Not just anyone can be a nurse. It takes a special kind of compassionate personality, calm head, and intestinal fortitude to care for people in their times of need. To juggle hectic schedules and competing demands. Often, to find creative ways to make a difference for patients in the limited time you are able to spend with them. It’s all just a day in the life of a nurse.
But, as much as you love what you do, sometimes it’s just too much of a good thing. Prone to work stress and burnout, many facility-based nurses sooner or later consider the possibilities of working in other settings such as home health care, either as a part-time sideline or as a next-chapter career shift. The slower, one-patient-at-a-time pace is an appealing change from the hustle and bustle of most facility nursing—and it reduces the high mileage on your feet!
Transitioning from a hospital to home setting can seem like a huge culture change, and it certainly does come with its own set of adjustments and considerations—but it also comes with deeply satisfying rewards. The trick is to anticipate the differences and consider if they will be a good match with your personality and desired lifestyle.
It helps to know upfront that striking the right balance will be the key to your success. When patients welcome you into their home, you’re entering their lives. With this privilege comes great responsibility, requiring some personal and professional skills that can be unique to the home care setting. Great home care nurses successfully navigate the professional-personal dynamic by not letting their close relationship with the patient and family affect the way they provide nursing services. Finding this balance requires tact, creativity, flexibility, good humor, respect, and patience—but the payoff can be enormous.
Time enough at last
As a compassionate caregiver, you are likely to enjoy the luxury of a one-on-one nurse-to-patient ratio that home care offers. You know, the kind of nursing you pictured yourself doing while in school. Not only will you be able to give your patient the full range of your time, skills, and attention, but you will be there to see the fruits of your labors. You’ll have the chance to sit down and connect with how your patient is feeling and what they’re thinking. You’ll be there as they gain comfort, independence, and dignity. You will get to know them as a whole individual and, in many cases, get to watch them relax more completely and heal faster than they would in a hospital setting. It’s not unusual for nurses to find a second family in their patients’ homes.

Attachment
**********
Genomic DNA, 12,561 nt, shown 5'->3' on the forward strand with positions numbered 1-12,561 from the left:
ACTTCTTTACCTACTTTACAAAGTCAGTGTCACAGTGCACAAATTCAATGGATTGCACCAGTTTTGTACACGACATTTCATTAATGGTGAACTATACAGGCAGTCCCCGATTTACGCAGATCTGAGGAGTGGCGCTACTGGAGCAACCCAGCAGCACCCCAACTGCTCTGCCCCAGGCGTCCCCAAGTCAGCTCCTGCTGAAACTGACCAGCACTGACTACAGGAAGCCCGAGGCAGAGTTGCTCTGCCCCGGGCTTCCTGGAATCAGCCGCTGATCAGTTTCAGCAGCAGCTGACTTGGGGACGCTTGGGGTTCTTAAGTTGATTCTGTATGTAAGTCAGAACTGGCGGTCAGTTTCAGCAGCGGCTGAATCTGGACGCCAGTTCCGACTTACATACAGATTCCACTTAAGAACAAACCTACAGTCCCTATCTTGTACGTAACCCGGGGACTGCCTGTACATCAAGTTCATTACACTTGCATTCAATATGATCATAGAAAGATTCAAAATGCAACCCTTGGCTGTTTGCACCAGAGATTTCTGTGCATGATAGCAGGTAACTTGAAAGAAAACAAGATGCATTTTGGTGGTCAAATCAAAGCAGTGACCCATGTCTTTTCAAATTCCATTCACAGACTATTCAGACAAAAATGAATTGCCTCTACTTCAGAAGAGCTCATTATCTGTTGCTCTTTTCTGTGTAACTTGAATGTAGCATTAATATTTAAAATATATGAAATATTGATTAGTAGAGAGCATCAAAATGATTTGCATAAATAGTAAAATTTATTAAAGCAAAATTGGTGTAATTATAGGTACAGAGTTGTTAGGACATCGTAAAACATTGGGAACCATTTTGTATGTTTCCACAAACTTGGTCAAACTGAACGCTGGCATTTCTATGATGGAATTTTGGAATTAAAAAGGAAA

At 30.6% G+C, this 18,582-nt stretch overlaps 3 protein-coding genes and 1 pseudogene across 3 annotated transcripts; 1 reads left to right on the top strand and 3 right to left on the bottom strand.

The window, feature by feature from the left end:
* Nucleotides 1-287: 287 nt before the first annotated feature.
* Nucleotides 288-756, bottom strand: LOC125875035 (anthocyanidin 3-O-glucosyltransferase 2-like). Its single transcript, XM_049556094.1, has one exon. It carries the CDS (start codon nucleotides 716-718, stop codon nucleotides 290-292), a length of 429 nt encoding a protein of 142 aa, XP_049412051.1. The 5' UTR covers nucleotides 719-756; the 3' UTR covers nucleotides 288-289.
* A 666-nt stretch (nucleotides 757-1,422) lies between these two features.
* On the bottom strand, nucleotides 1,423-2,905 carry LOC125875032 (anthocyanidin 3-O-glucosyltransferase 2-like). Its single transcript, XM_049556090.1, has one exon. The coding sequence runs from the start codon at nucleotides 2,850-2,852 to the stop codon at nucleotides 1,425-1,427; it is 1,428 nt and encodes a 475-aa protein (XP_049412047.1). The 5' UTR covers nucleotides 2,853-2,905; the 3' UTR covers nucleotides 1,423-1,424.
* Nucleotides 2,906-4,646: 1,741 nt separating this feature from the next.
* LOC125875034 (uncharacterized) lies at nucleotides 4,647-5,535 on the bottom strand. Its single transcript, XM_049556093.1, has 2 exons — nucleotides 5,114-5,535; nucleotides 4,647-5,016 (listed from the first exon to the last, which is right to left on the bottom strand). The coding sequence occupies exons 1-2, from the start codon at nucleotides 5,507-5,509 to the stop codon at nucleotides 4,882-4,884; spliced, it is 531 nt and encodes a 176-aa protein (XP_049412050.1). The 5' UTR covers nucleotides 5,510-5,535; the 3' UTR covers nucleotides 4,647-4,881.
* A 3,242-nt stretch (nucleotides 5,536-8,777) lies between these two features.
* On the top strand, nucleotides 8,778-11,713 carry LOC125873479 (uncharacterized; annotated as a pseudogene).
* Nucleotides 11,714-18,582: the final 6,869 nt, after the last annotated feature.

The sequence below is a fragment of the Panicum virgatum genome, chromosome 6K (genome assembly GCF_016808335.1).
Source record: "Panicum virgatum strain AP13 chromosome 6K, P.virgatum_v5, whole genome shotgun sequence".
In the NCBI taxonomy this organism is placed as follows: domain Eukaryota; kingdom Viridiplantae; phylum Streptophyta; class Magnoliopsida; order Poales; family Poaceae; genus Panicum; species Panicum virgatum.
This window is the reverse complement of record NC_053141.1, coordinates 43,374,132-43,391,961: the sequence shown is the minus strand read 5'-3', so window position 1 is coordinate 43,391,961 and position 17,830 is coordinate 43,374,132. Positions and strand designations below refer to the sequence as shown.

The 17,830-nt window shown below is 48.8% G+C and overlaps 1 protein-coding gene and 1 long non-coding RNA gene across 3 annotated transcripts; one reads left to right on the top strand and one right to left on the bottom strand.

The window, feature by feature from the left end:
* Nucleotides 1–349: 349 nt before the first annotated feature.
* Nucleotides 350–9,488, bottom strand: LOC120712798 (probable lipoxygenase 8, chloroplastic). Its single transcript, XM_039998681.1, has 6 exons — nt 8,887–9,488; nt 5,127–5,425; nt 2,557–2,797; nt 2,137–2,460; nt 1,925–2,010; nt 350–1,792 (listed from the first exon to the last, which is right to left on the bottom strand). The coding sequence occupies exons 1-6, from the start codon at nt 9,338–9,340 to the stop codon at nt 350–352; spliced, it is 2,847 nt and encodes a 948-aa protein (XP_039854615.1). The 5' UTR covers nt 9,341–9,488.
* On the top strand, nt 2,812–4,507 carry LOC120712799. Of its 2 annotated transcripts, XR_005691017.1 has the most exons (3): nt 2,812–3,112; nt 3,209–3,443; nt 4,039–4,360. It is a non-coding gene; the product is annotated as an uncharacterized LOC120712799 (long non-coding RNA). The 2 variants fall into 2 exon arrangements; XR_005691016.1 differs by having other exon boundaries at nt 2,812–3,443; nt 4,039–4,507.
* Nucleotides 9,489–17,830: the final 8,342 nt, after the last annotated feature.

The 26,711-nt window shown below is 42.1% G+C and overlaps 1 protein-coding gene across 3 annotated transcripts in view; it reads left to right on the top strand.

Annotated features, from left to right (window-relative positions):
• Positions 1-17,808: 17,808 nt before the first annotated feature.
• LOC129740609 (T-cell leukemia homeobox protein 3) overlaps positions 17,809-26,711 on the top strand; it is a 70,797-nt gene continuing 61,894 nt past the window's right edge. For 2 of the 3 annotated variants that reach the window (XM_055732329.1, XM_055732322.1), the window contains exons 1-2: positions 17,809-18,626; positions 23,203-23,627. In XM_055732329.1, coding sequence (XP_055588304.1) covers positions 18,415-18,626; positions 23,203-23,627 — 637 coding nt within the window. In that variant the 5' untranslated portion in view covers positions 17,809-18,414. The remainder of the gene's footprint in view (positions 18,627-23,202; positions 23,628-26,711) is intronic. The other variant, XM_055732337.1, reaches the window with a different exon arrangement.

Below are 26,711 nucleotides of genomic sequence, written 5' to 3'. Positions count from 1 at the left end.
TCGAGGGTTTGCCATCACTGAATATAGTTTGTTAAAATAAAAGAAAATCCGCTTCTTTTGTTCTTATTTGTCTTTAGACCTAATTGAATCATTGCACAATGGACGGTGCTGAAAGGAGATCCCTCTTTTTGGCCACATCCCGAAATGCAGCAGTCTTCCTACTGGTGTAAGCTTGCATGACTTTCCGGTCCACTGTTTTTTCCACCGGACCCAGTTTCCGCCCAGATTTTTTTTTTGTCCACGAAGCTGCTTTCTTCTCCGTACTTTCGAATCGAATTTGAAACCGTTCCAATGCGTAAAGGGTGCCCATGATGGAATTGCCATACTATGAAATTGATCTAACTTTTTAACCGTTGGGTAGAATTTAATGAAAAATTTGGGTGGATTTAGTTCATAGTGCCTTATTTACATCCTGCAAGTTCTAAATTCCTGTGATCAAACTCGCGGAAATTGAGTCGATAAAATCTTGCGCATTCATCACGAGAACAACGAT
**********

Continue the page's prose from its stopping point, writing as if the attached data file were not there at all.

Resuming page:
Many nurses transitioning from the hospital to home workplace worry that home care may be less varied and stimulating compared with inpatient care. Of course, this depends on your caseload, but you may be surprised by the high levels of variety and complexity found in home care nursing services. Technological advances have made in-home complex care—such as tracheostomy and ventilator management—commonplace and available to people of all ages. In fact, some homes resemble “mini-ICUs.”
There’s also no shortage of children and adults of all ages requiring in-home IV therapy, wound care, or enteral feeding care. The aging population is in large part responsible for the increased demand for in-home care and unplanned hospitalizations. Keeping them safe at home means a better quality of life for them, lower medical costs for payors, and more job opportunities for you. It’s a win-win-win.
You can make the difference
Home care nurses often find that working autonomously actually stretches the variety of their responsibilities. At home, there is no respiratory therapist on call. If your patient needs a mucus plug removed—you’re on. For some, that may seem a little daunting; but for the right person with the right training, it can be an unusually engaging and rewarding calling. And an employer that offers reliable, 24/7 clinical support will make you feel like you’re never really alone.
Working independently in the field, it is important to educate yourself about the resources available to you as a home care nurse and make the effort to keep learning new skills, growing and advancing in your career, and interacting with your peers. Look for a home care employer that offers opportunities for skills training, continuing education, and career development.
If you’re ready for a career change or just want to pick up some extra shifts doing something different, you may find that home care nursing provides the flexibility, work-life balance, and customization that can perfectly suit your professional interests and personal lifestyle. (And your tired feet will surely thank you!)